Coping with a down market

The current stock and bond market volatility can drive a sane person crazy.  If you find yourself checking your investments more frequently than you check your email, you may just be taking too much equity risk in your portfolio.

After almost seven years of impressive stock and bond market returns, the late summer’s sudden market dive has shaken many investors.  However, if you have a well prepared financial and investment plan, which anticipates bear as well as bull markets, you hopefully felt reassured that this decline was just part of the natural market process.  Thought we wish it weren’t so, down market periods are as inevitable as death and taxes.

How can we cope with a down market and not lose our equilibrium?

Many people have a tendency to stick with a losing strategy purely on the basis that they put so much time and money into their investment planning already. This can be a dangerous pitfall when it comes to investing. Now would be a great time to check in with yourself and see if you are properly allocated, based on your emotional behavior to volatility.

Are you the kind of person who won’t leave a bad movie in the middle?

Behavioral economists call this behavior the “sunk cost fallacy”.   For example, say you put a lot of time in studying a particular company; we will call it xyz market.  You shop at xyz, you’ve met the CEO at a wine tasting, your favorite products are at the local store and you bought a lot of their stock.  The stock does nothing for years, yet you hold on.  When it drops you buy more because you “just know” what a great company they are.  You are invested in every way, and both emotionally and financially.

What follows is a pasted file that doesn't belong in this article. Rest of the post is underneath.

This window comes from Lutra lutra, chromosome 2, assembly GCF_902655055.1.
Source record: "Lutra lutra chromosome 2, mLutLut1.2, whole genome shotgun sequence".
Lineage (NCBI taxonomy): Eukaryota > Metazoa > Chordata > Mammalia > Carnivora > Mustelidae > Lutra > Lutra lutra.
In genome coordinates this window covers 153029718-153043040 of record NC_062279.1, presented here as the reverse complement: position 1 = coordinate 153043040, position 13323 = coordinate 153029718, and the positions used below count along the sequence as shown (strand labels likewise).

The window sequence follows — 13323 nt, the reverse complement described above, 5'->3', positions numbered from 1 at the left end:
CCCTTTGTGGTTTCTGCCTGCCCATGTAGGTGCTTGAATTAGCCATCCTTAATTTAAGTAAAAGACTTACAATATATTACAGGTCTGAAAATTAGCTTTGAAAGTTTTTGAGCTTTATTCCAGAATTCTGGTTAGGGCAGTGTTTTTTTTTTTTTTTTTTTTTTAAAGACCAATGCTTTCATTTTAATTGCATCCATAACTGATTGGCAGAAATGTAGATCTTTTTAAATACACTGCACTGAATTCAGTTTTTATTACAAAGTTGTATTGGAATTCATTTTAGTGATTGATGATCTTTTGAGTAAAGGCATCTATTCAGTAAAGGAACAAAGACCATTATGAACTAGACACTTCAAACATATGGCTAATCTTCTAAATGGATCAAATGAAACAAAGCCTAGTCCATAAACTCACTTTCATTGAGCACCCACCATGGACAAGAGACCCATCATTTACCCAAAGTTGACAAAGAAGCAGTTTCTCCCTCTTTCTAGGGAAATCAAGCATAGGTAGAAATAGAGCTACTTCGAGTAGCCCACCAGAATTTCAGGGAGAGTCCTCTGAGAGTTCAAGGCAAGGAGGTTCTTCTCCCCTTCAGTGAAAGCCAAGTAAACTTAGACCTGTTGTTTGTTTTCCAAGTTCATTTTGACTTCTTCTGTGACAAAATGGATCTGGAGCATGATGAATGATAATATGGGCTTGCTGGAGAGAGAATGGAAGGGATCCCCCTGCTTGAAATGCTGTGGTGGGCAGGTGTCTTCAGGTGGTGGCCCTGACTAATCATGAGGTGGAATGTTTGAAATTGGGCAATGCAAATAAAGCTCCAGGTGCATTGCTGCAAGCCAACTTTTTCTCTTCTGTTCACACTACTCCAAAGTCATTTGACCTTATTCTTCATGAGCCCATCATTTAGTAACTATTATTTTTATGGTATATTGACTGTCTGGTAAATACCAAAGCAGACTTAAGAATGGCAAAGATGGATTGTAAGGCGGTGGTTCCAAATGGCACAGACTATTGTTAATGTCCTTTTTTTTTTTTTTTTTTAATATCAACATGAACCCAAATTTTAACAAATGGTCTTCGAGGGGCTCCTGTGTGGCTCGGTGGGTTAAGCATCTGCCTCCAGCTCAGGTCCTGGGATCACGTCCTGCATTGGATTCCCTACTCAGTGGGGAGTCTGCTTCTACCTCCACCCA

The motivations behind the “sunk cost fallacy” are quite understandable.  We want our investments to do well and we don’t want to believe that all our efforts have been in vain.  No one likes to admit that they are wrong, it can be hard on our ego!

Here are a few fundamental ways in dealing with sunk cost fallacy when it comes to investments:

  1. Accept that not every financial decision you make will be a winner.  Markets fluctuate based on news, and the collective wisdom of all shareholders.
  2. Remember that risk and reward are related and that not every risk is worth taking.
  3. Diversification helps reduce risk, not eliminate it.  Overweighting one stock (xyz) or sector (precious metals) because you read something or felt something, will add tremendous risk to your portfolio.
  4. Educate yourself.  Understanding that by the time you’ve read that blog or heard news about a company or sector the news is already factored into the price of the stock.
  5. Don’t get emotional about your investments. (Yes, easier said than done!) Don’t sink emotional capital into a sinking stock that you just can’t let go of.  Try to keep emotional distance from your investments. If you can’t afford to lose it, consider a more financially conservative option for the money.
  6. Rebalance your portfolio regularly.  Being disciplined will keep your emotions in check and you will be able to let the markets work their magic.
  7. Turn off the news in volatile times.  Don’t torture yourself with information that will not help you make smart decisions.
  8. Consider working with a fee only financial planner if you aren’t already. An objective professional who is on your team and knows your goals and financial situation, can be an invaluable partner in helping you navigate the ups and downs of the market.